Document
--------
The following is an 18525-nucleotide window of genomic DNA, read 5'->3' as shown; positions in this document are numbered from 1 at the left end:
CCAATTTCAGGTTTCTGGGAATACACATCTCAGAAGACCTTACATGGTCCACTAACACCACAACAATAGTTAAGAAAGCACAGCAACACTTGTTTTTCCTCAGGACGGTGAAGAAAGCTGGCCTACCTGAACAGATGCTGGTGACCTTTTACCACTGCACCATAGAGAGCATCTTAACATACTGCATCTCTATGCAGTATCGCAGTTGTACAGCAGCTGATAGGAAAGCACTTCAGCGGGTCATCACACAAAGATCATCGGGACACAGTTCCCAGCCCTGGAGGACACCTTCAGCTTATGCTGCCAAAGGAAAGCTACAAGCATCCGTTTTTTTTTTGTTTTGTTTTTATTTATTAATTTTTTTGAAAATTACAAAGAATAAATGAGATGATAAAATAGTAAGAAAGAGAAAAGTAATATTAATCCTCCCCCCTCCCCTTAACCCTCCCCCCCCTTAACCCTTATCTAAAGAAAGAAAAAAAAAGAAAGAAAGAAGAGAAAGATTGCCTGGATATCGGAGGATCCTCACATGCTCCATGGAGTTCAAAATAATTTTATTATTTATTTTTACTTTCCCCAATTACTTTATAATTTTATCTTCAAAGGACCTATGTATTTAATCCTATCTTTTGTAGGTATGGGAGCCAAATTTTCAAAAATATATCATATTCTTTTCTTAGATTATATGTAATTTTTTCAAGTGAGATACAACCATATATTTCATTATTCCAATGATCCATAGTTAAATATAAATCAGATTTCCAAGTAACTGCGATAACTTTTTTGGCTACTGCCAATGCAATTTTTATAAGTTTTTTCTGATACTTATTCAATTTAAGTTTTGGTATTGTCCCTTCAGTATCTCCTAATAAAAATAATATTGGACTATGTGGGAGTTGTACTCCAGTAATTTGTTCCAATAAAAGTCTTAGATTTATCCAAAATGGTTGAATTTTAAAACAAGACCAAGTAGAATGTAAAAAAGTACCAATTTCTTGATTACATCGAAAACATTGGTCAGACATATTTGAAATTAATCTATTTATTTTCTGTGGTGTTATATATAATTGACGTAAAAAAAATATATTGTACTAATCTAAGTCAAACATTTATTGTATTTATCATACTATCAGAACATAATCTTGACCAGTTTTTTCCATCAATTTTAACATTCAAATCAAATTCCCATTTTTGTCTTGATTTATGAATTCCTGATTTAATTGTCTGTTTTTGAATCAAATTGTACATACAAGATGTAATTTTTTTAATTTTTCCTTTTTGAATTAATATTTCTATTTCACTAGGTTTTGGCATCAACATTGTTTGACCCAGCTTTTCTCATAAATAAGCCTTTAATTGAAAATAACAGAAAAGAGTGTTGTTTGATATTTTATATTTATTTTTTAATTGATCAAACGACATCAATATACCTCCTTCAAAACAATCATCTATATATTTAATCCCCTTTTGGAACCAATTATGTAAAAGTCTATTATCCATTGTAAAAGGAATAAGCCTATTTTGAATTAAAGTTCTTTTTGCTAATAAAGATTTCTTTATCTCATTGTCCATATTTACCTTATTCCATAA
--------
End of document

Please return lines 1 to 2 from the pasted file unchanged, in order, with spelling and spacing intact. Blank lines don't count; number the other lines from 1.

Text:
The following is an 18525-nucleotide window of genomic DNA, read 5'->3' as shown; positions in this document are numbered from 1 at the left end:
CCAATTTCAGGTTTCTGGGAATACACATCTCAGAAGACCTTACATGGTCCACTAACACCACAACAATAGTTAAGAAAGCACAGCAACACTTGTTTTTCCTCAGGACGGTGAAGAAAGCTGGCCTACCTGAACAGATGCTGGTGACCTTTTACCACTGCACCATAGAGAGCATCTTAACATACTGCATCTCTATGCAGTATCGCAGTTGTACAGCAGCTGATAGGAAAGCACTTCAGCGGGTCATCACACAAAGATCATCGGGACACAGTTCCCAGCCCTGGAGGACACCTTCAGCTTATGCTGCCAAAGGAAAGCTACAAGCATCCGTTTTTTTTTTGTTTTGTTTTTATTTATTAATTTTTTTGAAAATTACAAAGAATAAATGAGATGATAAAATAGTAAGAAAGAGAAAAGTAATATTAATCCTCCCCCCTCCCCTTAACCCTCCCCCCCCTTAACCCTTATCTAAAGAAAGAAAAAAAAAGAAAGAAAGAAGAGAAAGATTGCCTGGATATCGGAGGATCCTCACATGCTCCATGGAGTTCAAAATAATTTTATTATTTATTTTTACTTTCCCCAATTACTTTATAATTTTATCTTCAAAGGACCTATGTATTTAATCCTATCTTTTGTAGGTATGGGAGCCAAATTTTCAAAAATATATCATATTCTTTTCTTAGATTATATGTAATTTTTTCAAGTGAGATACAACCATATATTTCATTATTCCAATGATCCATAGTTAAATATAAATCAGATTTCCAAGTAACTGCGATAACTTTTTTGGCTACTGCCAATGCAATTTTTATAAGTTTTTTCTGATACTTATTCAATTTAAGTTTTGGTATTGTCCCTTCAGTATCTCCTAATAAAAATAATATTGGACTATGTGGGAGTTGTACTCCAGTAATTTGTTCCAATAAAAGTCTTAGATTTATCCAAAATGGTTGAATTTTAAAACAAGACCAAGTAGAATGTAAAAAAGTACCAATTTCTTGATTACATCGAAAACATTGGTCAGACATATTTGAAATTAATCTATTTATTTTCTGTGGTGTTATATATAATTGACGTAAAAAAAATATATTGTACTAATCTAAGTCAAACATTTATTGTATTTATCATACTATCAGAACATAATCTTGACCAGTTTTTTCCATCAATTTTAACATTCAAATCAAATTCCCATTTTTGTCTTGATTTATGAATTCCTGATTTAATTGTCTGTTTTTGAATCAAATTGTACATACAAGATGTAATTTTTTTAATTTTTCCTTTTTGAATTAATATTTCTATTTCACTAGGTTTTGGCATCAACATTGTTTGACCCAGCTTTTCTCATAAATAAGCCTTTAATTGAAAATAACAGAAAAGAGTGTTGTTTGATATTTTATATTTATTTTTTAATTGATCAAACGACATCAATATACCTCCTTCAAAACAATCATCTATATATTTAATCCCCTTTTGGAACCAATTATGTAAAAGTCTATTATCCATTGTAAAAGGAATAAGCCTATTTTGAATTAAAGTTCTTTTTGCTAATAAAGATTTCTTTATCTCATTGTCCATATTTACCTTATTCCATAA